Monday, 17 February 2014

Using ElasticObject to parse arbitrarily large XML documents into object graphs

ElasticObject is a great implementation of a DynamicObject, that allows the developer to work with an arbitrarily large XML document, using an object graph. The code below access the Norwegian Weather Forecast service to get some forecast data for the location where I grew up in Norway, where a weather station nearby automatically collects meteorological data such as wind, temperature, pressure and wind direction, humidity and so on. The data is available among other ways as XML to download and ElasticObject can be used to handle the XML. When handling XML, it is possible to create an XSD from sample XML data and in for example Visual Studio create an XSD file through XML->Create Schema option in Visual Studio after opening the sample XML file. Using the Visual Studio Command line, it is possible to generate a class through the command:

xsd /classes myfile.xsd

This generates a file called myfile.cs, which will be a data contract.

The data contract generated can be used to deserialize the XML into an object. Often this is a preferred strategy, since one gets a strongly typed object (graph) to work with. ElasticObject is a dynamic object, and allows the developer to avoid having to generate a serialization class before deserializing the received XML. Sometimes, this also allows changes in the XML to occur without affecting the code. Often it is a limited part of the XML tree, which is the received XML the developer needs to retrieve for further processing. Also, not having to generate classes from the XML schema is also convenient. Still, the developer needs to refer more often to the XML to understand the structure of the object which is created. The Intellisense of ElasticObject is rather poor, so the developer needs to query the object graph using Immediate Window and query the object to find the right "path" to the information in the XML document. Similar techniques using System.Linq.Xml and XPath queries can be used. To start using ElasticObject, install first the NuGet package in Visual Studio. Type the following command in Package Manager Console.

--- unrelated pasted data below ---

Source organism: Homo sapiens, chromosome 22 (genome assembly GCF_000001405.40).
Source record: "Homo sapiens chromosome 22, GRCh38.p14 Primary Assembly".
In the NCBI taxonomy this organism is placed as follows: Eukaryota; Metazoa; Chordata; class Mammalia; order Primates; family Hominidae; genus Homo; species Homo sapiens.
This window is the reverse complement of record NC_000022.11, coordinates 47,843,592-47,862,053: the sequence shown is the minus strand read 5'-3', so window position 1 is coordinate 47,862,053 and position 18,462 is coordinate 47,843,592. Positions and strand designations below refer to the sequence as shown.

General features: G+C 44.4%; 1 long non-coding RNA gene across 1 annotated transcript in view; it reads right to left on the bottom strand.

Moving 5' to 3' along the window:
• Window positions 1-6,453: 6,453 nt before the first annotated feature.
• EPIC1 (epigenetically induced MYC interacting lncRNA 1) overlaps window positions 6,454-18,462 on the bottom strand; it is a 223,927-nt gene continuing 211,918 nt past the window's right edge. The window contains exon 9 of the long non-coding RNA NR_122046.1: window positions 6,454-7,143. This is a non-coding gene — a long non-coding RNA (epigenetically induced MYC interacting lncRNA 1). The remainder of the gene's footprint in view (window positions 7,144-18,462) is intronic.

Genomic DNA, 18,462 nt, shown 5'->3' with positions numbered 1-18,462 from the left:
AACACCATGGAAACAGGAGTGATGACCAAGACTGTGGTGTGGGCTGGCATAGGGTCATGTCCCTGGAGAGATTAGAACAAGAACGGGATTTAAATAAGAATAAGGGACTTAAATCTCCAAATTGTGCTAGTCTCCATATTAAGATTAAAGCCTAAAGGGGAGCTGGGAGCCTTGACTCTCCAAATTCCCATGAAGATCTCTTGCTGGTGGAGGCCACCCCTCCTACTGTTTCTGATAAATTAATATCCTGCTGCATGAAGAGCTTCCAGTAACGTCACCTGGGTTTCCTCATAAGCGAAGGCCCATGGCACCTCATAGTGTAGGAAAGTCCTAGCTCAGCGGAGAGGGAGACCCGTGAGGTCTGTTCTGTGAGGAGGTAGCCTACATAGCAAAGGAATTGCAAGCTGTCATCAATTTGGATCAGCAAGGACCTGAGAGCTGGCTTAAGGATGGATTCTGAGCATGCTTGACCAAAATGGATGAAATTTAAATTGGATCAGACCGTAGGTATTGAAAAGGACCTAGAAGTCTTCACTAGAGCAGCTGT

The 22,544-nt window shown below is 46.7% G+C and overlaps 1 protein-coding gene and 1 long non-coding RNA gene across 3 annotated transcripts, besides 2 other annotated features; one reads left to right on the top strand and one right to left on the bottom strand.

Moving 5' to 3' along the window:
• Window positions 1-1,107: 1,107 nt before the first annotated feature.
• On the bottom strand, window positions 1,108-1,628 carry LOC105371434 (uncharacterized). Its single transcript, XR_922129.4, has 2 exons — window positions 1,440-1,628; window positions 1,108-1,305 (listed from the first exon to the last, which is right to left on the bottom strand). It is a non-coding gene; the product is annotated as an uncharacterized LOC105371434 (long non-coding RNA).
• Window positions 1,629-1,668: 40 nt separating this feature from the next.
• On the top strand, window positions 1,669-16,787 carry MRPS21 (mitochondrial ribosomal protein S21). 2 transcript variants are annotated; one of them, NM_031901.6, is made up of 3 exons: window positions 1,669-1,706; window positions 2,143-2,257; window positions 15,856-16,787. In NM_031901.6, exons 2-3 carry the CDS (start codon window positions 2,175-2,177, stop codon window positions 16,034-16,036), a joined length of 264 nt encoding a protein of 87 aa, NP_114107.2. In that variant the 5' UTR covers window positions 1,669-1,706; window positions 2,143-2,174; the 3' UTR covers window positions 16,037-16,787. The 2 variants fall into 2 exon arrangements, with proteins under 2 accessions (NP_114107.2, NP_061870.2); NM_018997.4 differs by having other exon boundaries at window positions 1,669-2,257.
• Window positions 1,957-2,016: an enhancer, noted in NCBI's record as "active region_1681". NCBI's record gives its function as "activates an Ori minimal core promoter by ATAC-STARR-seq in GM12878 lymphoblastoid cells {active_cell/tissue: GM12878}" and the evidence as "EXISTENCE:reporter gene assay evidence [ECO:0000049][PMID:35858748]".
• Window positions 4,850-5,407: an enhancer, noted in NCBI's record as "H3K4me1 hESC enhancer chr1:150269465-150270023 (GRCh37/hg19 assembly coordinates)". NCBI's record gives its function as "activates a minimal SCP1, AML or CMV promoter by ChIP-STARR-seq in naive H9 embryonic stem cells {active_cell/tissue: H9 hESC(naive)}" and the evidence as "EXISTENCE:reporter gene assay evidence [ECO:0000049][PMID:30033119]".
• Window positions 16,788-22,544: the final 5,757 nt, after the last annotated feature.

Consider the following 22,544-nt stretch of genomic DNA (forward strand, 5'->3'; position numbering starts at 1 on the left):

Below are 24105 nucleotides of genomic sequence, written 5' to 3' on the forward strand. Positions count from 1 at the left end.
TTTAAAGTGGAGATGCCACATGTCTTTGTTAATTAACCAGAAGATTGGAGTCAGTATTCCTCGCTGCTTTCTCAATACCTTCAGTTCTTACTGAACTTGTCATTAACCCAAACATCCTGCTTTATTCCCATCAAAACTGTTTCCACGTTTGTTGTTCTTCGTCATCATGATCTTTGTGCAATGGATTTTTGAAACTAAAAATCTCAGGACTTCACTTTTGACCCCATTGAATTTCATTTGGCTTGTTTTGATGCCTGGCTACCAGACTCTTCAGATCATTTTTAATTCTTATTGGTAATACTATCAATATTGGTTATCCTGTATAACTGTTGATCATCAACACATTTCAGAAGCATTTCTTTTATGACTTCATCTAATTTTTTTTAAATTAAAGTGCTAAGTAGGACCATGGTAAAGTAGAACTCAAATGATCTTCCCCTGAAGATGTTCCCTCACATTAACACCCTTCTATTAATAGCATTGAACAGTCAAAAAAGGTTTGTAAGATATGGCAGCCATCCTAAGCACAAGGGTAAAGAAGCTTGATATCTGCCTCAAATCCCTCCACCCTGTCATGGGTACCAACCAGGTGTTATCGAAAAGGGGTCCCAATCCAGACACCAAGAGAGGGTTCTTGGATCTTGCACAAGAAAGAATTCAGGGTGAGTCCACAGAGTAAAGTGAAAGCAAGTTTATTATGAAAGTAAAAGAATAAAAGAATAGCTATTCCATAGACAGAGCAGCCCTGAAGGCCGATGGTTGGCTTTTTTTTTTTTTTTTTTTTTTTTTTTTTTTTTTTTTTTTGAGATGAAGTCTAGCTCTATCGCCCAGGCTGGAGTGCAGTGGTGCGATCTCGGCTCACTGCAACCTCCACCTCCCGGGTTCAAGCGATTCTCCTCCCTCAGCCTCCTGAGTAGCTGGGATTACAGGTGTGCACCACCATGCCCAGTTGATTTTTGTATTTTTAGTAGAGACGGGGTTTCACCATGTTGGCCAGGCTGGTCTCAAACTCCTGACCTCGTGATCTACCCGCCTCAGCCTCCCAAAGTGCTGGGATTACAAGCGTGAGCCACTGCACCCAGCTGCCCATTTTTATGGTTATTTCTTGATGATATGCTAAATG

PM> install-package AmazedSaint.ElasticObject
Installing 'AmazedSaint.ElasticObject 1.2.0'.
Successfully installed 'AmazedSaint.ElasticObject 1.2.0'.
Adding 'AmazedSaint.ElasticObject 1.2.0' to TestElasticObject.
Successfully added 'AmazedSaint.ElasticObject 1.2.0' to TestElasticObject.

The following code then illustrates the use:

using AmazedSaint.Elastic;
using System;
using System.IO;
using System.Net;
using System.Xml.Linq;

namespace TestElasticObject
    class Program

        static void Main(string[] args)
            var wc = new WebClient();
            using (StreamReader sr = new StreamReader(wc.OpenRead(@"")))
                var data = sr.ReadToEnd();

            Console.WriteLine("Press any key to continue ...");


        private static void IterateForecasts(string data)
            dynamic weatherdata = XElement.Parse(data).ToElastic();
            foreach (var node in weatherdata.forecast.text.location[null])
                Console.WriteLine(string.Format("Fra-Til: {0} - {1}", node.from,;